Turkey’s long term strategy of limiting Iranian expansionism has put the country at odds with Iraq, a dynamic that’s become further complicated by the conflict in Syria. Yet, as LSE PhD Ranj Alaaldin points out, Ankara should be careful what it wishes for.

By Ranj Alaaldin

Relations between Iraq and Turkey are fast deteriorating. Iraq’s Prime Minister Nouri al-Maliki has designated Turkey a hostile state, banned Turkish companies from operating in the south and has called on the Iraqi army to be deployed against Turkish forces conducting cross-border attacks on PKK targets in the north.

The ebb in relations comes as Turkey pursues an aggressive Middle East foreign policy. The conflict in Syria puts Turkey, a major backer of Syria’s opposition forces, on the opposing end of a proxy war against Iran and Iraq. Iraq fears a Sunni Islamist takeover in Syria will embolden anti-government insurgents in the country’s northern Sunni Arab provinces, which have supported the Syrian uprising and continue to provide a bastion for terror groups looking to undermine the government in Baghdad and Iraq’s general stability.

Further, Ankara provides a safe haven for high-ranking officials of the former Ba’ath regime who, in some cases, organise and support militants operating out of Iraq’s northern provinces. Turkey also refuses to extradite Iraq’s vice-president, Tarek al-Hashimi, who was recently found guilty of running death squads and sentenced to death in absentia by the Iraqi courts.

Ankara’s long-term strategy is rooted in a broader objective: limiting Iranian expansionism. It has undermined the Shia-led, pro-Iran government in Baghdad for long since its inception in 2005. Further symptomatic of this objective is its support for Maliki’s enemies domestically and abroad, an aggressive economic partnership with Iraq valued at $12 billion in 2011 and its support for the downfall of Bashar al-Assad’s regime, Tehran’s all-important geostrategic ally.

But Turkey should be careful what it wishes for. Geostrategic interests demand that it counterbalances Iranian prominence. However, despite revamping its foreign policy in response to the Arab uprisings, Turkey can no longer chance an unstable Iraq that, firstly, gives increased autonomy, possibly independence, to the oil-rich Kurdistan Region in the north and, secondly, one that prompts its own restive population of some 20 million Kurds to demand similar rights.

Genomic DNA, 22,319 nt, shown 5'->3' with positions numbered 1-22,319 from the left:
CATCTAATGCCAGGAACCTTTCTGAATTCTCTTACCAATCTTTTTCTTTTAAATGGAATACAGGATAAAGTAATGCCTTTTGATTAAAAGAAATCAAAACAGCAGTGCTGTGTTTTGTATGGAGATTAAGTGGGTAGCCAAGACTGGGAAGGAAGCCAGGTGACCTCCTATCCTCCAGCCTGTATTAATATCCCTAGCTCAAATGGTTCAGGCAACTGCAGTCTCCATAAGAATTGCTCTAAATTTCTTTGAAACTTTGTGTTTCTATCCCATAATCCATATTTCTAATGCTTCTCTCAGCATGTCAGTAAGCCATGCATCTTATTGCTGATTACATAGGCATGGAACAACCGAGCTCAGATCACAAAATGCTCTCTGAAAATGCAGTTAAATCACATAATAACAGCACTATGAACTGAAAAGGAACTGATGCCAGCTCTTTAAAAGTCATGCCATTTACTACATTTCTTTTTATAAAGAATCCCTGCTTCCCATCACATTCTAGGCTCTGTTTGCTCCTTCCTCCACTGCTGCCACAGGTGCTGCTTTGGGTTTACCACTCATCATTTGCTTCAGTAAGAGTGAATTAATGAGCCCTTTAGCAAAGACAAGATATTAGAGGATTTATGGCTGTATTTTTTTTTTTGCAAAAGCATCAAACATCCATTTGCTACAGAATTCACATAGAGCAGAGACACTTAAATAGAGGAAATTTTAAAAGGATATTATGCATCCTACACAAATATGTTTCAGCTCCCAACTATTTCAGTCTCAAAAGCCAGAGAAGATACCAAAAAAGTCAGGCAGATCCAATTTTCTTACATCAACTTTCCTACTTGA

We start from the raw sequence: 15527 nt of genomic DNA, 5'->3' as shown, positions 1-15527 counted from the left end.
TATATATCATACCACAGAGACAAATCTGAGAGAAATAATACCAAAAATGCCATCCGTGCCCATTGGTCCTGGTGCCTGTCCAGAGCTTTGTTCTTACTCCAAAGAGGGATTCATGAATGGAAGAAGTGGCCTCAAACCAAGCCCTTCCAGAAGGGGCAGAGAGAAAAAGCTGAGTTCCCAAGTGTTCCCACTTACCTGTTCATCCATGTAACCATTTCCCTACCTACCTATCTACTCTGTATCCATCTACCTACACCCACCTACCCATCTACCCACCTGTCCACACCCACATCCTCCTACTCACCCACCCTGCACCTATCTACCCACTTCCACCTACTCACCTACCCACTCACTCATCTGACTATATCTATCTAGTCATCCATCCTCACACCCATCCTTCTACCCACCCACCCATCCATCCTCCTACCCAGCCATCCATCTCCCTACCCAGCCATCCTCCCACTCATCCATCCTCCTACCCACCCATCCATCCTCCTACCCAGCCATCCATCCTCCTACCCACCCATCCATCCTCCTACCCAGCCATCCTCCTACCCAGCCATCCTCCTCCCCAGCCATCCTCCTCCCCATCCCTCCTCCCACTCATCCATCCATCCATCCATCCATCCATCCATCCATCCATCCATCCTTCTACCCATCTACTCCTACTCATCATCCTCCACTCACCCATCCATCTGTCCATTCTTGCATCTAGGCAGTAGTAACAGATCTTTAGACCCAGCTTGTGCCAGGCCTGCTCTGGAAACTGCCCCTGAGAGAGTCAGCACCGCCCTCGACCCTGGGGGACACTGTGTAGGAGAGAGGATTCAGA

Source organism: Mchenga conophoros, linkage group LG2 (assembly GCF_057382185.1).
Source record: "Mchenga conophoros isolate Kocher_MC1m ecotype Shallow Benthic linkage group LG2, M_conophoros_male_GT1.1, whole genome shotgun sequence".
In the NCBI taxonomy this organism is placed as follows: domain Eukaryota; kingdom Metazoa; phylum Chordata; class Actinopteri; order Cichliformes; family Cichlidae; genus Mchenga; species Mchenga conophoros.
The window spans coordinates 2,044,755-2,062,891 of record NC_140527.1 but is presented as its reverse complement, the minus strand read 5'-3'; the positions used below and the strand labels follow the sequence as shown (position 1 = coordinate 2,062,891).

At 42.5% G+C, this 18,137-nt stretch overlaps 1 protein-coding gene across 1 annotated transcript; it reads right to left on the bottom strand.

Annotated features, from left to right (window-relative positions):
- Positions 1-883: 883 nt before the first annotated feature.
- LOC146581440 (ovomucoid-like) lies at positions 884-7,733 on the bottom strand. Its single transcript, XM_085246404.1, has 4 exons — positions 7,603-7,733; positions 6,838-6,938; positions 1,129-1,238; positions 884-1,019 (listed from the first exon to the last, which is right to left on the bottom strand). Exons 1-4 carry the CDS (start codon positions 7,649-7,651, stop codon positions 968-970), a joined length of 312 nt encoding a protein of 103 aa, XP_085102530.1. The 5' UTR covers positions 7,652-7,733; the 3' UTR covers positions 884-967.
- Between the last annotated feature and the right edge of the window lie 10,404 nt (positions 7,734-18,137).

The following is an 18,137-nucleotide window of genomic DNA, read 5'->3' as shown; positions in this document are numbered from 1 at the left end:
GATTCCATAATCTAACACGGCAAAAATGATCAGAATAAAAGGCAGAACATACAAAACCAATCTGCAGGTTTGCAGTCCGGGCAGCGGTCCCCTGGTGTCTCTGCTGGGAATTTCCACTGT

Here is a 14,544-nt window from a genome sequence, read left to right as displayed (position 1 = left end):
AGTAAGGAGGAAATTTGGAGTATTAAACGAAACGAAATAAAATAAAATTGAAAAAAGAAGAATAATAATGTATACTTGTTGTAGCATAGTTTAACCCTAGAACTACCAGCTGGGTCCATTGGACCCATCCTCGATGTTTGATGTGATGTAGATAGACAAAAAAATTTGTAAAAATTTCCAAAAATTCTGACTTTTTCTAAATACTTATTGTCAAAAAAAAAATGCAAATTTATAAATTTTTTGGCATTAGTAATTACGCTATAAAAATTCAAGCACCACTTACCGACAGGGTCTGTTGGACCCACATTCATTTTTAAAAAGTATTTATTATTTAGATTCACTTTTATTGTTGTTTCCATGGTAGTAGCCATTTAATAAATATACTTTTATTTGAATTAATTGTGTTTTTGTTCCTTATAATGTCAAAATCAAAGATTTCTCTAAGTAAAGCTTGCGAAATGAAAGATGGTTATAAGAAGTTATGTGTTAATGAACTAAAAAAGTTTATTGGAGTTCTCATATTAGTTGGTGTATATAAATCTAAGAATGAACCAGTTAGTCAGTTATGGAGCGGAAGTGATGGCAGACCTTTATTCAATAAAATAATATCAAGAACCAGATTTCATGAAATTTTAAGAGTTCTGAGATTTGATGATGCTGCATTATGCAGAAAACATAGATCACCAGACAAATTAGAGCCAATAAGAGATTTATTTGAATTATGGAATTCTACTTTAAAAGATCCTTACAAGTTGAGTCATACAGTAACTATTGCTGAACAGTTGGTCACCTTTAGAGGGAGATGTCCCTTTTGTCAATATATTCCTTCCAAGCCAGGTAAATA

It is against this backdrop that Prime Minister Recep Tayip Erdogan’s visit to Iran last week should be examined. The tide is shifting against Ankara’s favour. Erdogan’s government is looking for fresh options, as Assad continues to defy international pressure with the help of his friends in Iran, Iraq and Lebanon. Iraq, in particular, has proved vital in the battle for Damascus, acting as a conduit through which Tehran has sent arms as well as fighters. Further, a New York Times article confirmed this week that Shia militias, most notably from the battle-hardened Jaysh al-Mahdi militia that fought US and British forces, were now actively helping the Assad regime fight and suppress the uprising.

As well as giving increased leverage to Iraq’s Kurds – now key players in the region and backed up with oil-wealth – the Syria conflict has also allowed an autonomous Kurdish region to emerge in Syria’s north-east. Much to the dismay of Erdogan’s government and its opponents in Turkey, this has emboldened the PKK, the rebel group which Turkey has failed to defeat over the past 40 years and which recently intensified its attacks on Turkish military targets.

The group, which fights for a mixture of political, territorial and human rights for Turkey’s marginalised and oppressed Kurds, has seen its sister organisation in Syria, the PYD, take unparalleled control over Syrian Kurdistan. The PYD is increasingly playing the role of government as it sets up schools and military brigades in response to the ongoing conflict and a potential post-Assad Syria.

Turkey’s response came in the form of a military deployment along its borders with Syria, seen by many as a measure aimed in part at the PYD and Syria’s Kurdistan region, rather than just the Syrian shelling of a Turkish border town three weeks ago.

That only shows how limited Ankara’s options have become. Active military deployment in Syrian Kurdistan will force Turkey into a quagmire of long-lasting conflict that it will neither be able to manage nor garner the support for, domestically and internationally.

Turkey’s response to the rise of the PKK and Syria’s Kurds is telling of its lack of foresight when it first sought the downfall of the Assad regime more than a year ago, as well as its failure to accommodate the gaps in its Syria and Iraq policies.  In alienating its regional neighbours, Turkey has seen them, in turn, revitalise their relationship and support for the PKK. Turkey may, therefore, find itself retreating in the coming period, as both patience with Prime Minister Erdogan and support for his costly and futile backing of the Syrian opposition runs out.

Ranj Alaaldin is a doctoral candidate at the London School of Economics and Political Science, where he is pursuing research on the Shias of Iraq at the Department for International History. He has travelled extensively throughout the MENA region, including recent stints in Iraq, Turkey, Libya and Egypt. In addition to contributing to the recent LSE IDEAS publication on power shifts after the Arab Spring, he writes regularly for The Guardian, The Daily Telegraph, The Wall Street Journal and Foreign Policy. His personal website can be here.

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